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Please use this identifier to cite or link to this item: http://hdl.handle.net/123456789/8839

Title: Perceived impact of Ghana’s conditional cash transfer on child health
Authors: Owusu-Addo, Ebenezer
Keywords: Conditional cash transfers
Orphaned and vulnerable children
Programme impact theory
Issue Date: 29-Jul-2014
Publisher: Health Promotion International
Citation: Health Promotion International, 2014
Abstract: A plethora of studies from sub-Saharan Africa indicate that orphaned and vulnerable children are exposed to adverse health, education and other social outcomes. Across diverse settings, conditional cash transfer (CCT) programmes have been successful in improving health outcomes amongst vulnerable children. This study explored the pathways of CCTs’ impact on the health of orphans and vulnerable children in rural Ghana. Due to the multi-dimensional nature of CCTs, the programme impact theory was used to conceptualize CCTs’ pathways of impact on child health. A qualitative descriptive exploratory approach was used for this study. This study drew on the perspectives of 18 caregivers, 4 community leaders and 3 programme implementers from two rural districts in Ghana. Semi-structured individual interviews were conducted with the participants. Thematic content analysis was conducted on the interview transcripts to pull together core themes running through the entire data set. Five organizing themes emerged from the interview transcripts: improved child nutrition, health service utilization, poverty reduction and social transformation, improved education and improved emotional health and well-being demonstrating the pathways through which CCTs work to improve child health. The results indicated that CCTs offer a valuable social protection instrument for improving the health of orphans and vulnerable children by addressing the social determinants of child health such as nutrition, access to health care, child poverty and education.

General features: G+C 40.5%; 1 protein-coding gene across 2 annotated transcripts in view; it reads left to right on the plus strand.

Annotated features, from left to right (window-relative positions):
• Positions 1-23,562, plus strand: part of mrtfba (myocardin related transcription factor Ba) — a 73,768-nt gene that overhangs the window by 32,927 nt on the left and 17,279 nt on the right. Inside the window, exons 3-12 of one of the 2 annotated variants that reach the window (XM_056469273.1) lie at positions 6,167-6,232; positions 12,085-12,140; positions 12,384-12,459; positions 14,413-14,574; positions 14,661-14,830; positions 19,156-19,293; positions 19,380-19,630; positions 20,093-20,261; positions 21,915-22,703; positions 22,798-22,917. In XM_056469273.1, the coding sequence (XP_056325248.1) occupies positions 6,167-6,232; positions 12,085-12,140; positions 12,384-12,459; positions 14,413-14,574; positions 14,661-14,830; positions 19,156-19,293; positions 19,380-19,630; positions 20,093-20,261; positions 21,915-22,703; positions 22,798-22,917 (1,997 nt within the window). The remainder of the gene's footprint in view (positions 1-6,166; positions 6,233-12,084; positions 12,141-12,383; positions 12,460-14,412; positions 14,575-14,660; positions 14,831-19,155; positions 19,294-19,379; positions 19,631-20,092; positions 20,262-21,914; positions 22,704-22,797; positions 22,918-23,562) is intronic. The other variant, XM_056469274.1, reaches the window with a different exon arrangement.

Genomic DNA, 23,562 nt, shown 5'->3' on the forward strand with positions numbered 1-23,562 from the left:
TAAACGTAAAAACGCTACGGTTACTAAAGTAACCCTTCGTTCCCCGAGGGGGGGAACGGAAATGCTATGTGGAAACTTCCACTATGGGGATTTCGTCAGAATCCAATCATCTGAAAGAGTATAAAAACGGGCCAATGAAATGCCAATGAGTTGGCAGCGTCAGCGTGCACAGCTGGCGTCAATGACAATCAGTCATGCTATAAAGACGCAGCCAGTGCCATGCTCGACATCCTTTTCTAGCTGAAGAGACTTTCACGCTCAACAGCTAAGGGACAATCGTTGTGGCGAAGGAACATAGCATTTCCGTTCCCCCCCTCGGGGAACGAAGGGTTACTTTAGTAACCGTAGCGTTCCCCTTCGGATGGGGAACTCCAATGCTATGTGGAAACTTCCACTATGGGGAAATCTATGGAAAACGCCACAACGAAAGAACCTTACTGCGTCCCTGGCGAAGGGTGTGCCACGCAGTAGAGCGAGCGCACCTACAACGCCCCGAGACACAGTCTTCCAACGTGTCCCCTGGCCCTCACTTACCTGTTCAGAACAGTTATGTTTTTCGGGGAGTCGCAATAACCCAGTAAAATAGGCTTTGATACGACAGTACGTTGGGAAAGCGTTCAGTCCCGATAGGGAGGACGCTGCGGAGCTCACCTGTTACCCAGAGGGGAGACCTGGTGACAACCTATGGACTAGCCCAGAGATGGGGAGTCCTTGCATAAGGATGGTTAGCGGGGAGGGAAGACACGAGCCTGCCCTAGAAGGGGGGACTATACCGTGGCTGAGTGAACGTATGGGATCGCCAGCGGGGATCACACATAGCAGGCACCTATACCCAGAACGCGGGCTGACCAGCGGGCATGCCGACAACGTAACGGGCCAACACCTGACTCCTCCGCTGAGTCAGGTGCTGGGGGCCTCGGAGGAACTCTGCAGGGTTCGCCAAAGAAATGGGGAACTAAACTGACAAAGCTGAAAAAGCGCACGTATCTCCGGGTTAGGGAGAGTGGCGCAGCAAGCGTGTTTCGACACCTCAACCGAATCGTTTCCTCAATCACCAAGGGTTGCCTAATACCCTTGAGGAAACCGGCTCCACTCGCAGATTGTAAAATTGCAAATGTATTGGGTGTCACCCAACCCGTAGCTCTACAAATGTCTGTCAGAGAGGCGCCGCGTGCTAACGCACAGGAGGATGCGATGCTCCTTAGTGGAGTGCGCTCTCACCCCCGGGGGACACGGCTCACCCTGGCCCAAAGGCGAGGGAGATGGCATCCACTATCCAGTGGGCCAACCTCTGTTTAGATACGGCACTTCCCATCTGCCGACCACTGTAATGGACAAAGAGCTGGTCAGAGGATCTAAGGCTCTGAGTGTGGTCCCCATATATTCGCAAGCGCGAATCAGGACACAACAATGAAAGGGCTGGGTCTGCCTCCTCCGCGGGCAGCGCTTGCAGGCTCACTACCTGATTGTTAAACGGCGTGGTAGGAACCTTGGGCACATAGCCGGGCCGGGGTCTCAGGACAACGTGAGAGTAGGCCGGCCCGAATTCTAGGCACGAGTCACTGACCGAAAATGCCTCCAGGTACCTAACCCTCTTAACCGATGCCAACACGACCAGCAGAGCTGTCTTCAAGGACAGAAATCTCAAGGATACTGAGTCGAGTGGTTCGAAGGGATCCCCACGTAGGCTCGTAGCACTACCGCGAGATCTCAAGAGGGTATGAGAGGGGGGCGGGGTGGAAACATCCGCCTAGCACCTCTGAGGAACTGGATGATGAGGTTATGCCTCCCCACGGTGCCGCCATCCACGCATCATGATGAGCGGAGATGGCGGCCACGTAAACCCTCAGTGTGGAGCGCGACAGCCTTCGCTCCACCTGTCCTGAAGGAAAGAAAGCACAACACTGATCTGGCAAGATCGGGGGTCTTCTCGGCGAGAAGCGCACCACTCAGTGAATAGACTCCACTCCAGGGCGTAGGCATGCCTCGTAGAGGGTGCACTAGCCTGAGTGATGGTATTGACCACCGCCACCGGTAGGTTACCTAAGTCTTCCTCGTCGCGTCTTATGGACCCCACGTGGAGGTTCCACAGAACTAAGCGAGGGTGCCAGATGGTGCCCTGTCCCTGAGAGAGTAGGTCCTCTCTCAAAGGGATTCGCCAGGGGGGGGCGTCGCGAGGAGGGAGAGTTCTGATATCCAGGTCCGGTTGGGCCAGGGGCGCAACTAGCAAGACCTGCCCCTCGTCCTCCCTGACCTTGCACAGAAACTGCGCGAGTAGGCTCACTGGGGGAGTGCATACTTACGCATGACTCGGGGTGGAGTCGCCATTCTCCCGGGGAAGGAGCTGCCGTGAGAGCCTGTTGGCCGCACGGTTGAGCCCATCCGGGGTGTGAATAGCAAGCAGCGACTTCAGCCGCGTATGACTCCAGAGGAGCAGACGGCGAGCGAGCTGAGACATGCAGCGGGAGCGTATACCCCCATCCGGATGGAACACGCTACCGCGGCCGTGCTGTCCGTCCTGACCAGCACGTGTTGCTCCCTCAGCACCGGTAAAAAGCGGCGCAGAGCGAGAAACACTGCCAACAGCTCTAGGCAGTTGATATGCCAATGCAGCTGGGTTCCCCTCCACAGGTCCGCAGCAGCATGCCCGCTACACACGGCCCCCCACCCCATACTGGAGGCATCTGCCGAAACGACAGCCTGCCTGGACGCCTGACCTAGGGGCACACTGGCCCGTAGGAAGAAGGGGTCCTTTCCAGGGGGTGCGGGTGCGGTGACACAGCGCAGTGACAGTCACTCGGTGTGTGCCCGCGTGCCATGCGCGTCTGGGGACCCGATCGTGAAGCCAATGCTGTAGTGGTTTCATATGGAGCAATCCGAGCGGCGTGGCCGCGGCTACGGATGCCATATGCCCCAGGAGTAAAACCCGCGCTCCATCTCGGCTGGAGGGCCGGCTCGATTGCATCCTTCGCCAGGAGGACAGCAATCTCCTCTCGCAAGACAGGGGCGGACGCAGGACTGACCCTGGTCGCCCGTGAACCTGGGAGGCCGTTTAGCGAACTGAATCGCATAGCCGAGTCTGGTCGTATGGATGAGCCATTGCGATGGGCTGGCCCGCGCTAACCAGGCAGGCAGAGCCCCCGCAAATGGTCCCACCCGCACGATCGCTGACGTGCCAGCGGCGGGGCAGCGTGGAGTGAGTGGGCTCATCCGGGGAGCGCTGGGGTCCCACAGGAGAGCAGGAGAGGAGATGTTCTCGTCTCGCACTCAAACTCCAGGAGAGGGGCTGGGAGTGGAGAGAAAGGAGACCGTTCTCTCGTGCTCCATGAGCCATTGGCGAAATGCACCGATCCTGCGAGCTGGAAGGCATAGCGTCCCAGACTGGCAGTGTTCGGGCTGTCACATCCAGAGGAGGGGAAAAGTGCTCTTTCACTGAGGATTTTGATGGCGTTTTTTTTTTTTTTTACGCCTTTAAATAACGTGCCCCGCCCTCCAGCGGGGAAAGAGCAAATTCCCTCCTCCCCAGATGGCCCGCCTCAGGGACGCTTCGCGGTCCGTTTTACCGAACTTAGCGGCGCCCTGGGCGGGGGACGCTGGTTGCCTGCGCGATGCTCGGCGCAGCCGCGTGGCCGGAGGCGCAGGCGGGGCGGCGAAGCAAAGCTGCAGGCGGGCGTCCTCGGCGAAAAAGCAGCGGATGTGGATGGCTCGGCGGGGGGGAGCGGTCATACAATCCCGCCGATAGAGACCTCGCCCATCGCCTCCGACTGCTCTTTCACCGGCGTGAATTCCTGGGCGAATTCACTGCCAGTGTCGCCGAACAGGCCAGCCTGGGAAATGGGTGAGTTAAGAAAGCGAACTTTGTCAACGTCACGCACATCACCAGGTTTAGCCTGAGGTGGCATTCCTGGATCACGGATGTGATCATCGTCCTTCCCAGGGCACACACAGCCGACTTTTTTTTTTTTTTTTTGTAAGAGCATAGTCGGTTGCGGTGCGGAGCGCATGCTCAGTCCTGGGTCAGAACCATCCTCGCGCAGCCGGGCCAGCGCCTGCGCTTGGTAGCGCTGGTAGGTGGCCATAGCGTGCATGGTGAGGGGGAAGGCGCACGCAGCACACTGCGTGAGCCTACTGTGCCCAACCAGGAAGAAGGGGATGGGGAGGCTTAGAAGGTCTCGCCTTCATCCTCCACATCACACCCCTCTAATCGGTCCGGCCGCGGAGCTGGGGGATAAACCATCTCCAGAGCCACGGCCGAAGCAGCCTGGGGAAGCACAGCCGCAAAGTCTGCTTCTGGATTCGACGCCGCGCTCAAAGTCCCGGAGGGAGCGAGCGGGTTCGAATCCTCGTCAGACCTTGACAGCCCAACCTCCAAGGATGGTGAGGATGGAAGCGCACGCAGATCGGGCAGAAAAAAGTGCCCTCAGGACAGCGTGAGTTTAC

Description: An article published by Health Promotion International, 2014
URI: http://hdl.handle.net/123456789/8839
Appears in Collections:College of Health Sciences

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